However it is even more complicated than that if we assume that recent congressional election were for a parliament instead of congress. If this were the case American’s would have been voting in a general election for a combined legislature/executive and, if other parliamentary democracies are anything to go by, the party leader would be a key part of that election. In our counterfactual world this would have been a parliamentary election with Chicago MP Obama versus, say Mitt Romney MP for wherever he is. Would the Republicans really have won that general parliamentary election? Who knows. We do know that overall the US has been splitting closish to 50-50 in presidential elections on the popular vote. Without knowing the constituency boundaries, turnout or voting system it is best to guess 50-50 but with maybe slightly better odds for the GOP because of superior gerrymandering power.
In addition parliamentary politics is a very different game. Every vote in the lower house on legislation is, to some extent, a vote of confidence in the executive/Prime Minister. In the US if the majority party loses a vote on a piece of legislation it is a set back – it doesn’t put the position of the President in doubt. Additionally every PM can be deposed by his fellow MPs – even powerful figures such as Margaret Thatcher. In this parallel universe US party politics is a very different beast and even if the PM was a Republican, the Republican party would not necessarily be one Mr Antonelli would recognize.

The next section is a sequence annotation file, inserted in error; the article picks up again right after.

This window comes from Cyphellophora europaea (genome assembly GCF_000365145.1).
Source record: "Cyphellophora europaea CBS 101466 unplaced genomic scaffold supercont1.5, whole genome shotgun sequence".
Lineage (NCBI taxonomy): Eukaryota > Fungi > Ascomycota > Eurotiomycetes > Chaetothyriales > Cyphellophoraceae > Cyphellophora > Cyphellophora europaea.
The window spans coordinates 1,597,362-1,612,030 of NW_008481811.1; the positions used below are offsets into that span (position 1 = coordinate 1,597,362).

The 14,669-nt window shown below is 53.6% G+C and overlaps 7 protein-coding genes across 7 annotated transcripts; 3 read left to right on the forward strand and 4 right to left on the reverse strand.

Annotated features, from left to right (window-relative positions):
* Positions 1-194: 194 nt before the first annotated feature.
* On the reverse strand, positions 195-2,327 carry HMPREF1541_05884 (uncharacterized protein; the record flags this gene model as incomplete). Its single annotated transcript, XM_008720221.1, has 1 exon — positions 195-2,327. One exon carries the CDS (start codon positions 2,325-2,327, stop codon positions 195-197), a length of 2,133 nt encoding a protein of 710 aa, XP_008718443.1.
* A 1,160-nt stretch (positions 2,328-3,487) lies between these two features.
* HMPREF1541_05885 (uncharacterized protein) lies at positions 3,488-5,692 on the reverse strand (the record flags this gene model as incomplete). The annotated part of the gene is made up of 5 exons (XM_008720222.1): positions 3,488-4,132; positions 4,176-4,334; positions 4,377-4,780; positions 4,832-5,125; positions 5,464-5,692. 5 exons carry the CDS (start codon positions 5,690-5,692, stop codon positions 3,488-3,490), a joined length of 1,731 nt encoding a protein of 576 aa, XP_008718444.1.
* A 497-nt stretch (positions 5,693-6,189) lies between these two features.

Of course all Antonelli meant was that Republicans have done well electorally in the House of Representatives but that is not a point that supports his overall argument. Worse yet if we flip this round and apply the notion to WorldCon and Hugo voting we get a very odd counterfactual – what if the Hugo awards were decided by a US style congress? Oh! Better yet what if the Hugos were decided by an Electoral College? I’ll save that for another post.
So kudos to Lou Antonelli. What he wrote was nonsense but at least one paragraph provided me at least with lots of great interest.